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Action urged on Linden Airport violationsAction urged on Linden Airport violations

AOPA has urged city officials in Linden, New Jersey, to act on the FAA’s call to correct multiple violations of Airport Improvement Program grant contracts at Linden Airport.

Supporters of the Linden Airport lament the facility is a shadow of its former self. Photo courtesy of Tom Madden.

In 2017 the FAA inspected the airport—a New York City-area facility for light general aviation aircraft where many AOPA members and a flying club base aircraft—and pointed out conditions that violate the terms under which the city accepted federal airport improvement grant funds.

The 12 violations included improper hangar use, financial questions, and crumbling pavement.

“The FAA asked the city to submit a corrective action plan and, to date, the city has not complied,” said AOPA Manager of Airport Policy Adam Williams. “Until the city is back in compliance, it may be ineligible for AIP grants, which would make it impossible to maintain the airport to standards.”

Williams attended the Oct. 16 meeting of the Linden City Council and urged officials to take up the issue before deteriorating conditions affect safety and operations at the city-owned airport that supports 123 jobs and $8 million in payroll, according to a 2016 study.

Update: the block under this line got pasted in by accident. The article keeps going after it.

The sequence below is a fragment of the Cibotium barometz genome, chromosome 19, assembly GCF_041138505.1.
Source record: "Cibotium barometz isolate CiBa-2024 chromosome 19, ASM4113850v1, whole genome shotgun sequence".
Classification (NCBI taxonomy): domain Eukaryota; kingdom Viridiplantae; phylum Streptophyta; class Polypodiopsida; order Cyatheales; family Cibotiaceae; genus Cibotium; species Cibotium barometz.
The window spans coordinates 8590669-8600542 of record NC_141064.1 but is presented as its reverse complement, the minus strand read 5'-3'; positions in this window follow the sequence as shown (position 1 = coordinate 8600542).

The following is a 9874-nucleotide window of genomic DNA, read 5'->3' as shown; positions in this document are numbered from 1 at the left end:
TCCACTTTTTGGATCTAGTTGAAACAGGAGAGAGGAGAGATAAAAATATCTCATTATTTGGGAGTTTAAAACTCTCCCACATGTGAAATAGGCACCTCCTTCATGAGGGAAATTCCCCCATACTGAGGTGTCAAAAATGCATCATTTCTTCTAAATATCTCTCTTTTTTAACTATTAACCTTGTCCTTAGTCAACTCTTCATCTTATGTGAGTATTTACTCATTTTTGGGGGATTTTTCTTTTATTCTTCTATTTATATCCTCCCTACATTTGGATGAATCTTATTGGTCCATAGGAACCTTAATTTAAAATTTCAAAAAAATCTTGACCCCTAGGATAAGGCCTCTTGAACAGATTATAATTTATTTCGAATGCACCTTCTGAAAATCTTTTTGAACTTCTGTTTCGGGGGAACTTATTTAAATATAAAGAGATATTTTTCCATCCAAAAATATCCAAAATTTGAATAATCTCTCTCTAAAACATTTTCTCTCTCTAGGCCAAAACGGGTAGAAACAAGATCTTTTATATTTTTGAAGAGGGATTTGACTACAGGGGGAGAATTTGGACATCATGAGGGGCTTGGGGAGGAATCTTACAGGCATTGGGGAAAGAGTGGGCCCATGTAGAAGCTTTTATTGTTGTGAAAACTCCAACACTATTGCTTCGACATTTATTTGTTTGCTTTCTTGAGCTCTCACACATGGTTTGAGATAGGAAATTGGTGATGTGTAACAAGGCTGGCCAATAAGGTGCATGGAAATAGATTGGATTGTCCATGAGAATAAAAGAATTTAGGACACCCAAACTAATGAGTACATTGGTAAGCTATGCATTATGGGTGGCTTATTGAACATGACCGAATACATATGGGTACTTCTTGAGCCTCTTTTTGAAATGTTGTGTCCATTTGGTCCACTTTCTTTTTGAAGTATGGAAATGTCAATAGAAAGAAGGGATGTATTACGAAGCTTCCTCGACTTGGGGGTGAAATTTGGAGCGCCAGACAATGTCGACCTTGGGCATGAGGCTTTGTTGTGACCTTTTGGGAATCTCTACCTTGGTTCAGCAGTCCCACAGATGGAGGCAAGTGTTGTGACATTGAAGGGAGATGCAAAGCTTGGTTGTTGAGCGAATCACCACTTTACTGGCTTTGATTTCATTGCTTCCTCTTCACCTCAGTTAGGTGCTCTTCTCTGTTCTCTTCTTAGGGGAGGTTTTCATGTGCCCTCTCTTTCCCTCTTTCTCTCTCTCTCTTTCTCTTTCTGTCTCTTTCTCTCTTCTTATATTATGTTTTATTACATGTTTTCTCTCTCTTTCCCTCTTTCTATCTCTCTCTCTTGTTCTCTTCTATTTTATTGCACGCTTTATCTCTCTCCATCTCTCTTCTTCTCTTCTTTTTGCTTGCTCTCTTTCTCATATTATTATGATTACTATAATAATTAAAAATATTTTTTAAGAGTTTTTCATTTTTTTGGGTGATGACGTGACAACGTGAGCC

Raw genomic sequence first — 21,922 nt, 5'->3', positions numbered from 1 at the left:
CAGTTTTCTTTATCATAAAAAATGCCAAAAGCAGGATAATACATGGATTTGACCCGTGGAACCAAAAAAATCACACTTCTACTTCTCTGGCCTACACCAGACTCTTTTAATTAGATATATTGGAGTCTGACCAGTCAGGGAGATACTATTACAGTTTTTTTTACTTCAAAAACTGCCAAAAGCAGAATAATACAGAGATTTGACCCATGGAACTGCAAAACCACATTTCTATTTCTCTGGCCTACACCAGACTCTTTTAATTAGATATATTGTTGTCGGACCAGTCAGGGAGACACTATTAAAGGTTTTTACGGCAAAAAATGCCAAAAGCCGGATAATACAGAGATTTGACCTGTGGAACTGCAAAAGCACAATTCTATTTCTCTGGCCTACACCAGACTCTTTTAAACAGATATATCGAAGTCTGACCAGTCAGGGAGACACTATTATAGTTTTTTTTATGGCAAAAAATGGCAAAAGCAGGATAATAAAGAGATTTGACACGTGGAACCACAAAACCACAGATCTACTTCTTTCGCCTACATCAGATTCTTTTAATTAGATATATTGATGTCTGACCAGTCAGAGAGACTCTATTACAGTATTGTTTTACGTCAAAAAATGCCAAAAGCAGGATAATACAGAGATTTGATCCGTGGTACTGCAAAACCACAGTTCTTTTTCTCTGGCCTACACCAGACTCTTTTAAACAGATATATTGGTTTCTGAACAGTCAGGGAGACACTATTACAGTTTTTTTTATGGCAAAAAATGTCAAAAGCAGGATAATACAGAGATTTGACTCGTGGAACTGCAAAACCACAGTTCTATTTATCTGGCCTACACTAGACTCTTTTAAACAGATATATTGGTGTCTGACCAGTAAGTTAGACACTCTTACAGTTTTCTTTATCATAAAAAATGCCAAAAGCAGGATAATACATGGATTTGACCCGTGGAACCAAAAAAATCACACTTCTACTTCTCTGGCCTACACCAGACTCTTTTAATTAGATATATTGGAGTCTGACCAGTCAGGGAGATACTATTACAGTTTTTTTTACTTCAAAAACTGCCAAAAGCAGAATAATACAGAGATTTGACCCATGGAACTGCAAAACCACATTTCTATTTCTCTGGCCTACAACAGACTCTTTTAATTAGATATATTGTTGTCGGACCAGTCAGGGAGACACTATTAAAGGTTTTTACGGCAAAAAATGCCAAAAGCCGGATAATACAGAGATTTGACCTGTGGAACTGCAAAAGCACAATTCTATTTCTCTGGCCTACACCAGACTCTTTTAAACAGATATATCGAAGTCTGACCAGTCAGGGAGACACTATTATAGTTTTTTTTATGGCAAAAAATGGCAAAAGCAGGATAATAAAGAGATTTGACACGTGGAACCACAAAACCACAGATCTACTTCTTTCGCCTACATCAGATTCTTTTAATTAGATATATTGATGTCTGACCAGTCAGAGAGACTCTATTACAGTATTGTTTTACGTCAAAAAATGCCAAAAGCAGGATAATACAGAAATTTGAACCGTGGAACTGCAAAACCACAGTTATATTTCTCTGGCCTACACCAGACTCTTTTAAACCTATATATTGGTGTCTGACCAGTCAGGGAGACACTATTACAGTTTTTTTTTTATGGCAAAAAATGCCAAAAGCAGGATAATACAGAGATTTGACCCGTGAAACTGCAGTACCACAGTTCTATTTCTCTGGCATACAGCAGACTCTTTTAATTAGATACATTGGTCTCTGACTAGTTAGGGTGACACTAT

Working in conjunction with a community group, the Friends of Linden Airport, AOPA recommended that the city make it a priority to restore the airport’s FAA compliance, plan and support future capital projects, “and create a culture of accountability,” he said.

The airport support group believes a revitalized Linden Airport could leverage its urban location to inject millions of dollars into the local area’s economy, said Roger Levy, president of the Friends of Linden Airport.

“Linden Airport is the only truly ‘general’ GA airport within 20 miles of New York City,” he said. “Just a few years ago, the field boasted two runways and more than 100 aircraft based here. Now, due to poor planning, lax oversight and careless management, the airport has lost one runway, and has fewer than 50 aircraft on the field.”

Dan Namowitz

Dan Namowitz

Associate Editor Web
Associate Editor Web Dan Namowitz has been writing for AOPA in a variety of capacities since 1991. He has been a flight instructor since 1990 and is a 30-year AOPA member.
Topics: Advocacy, Airport Advocacy

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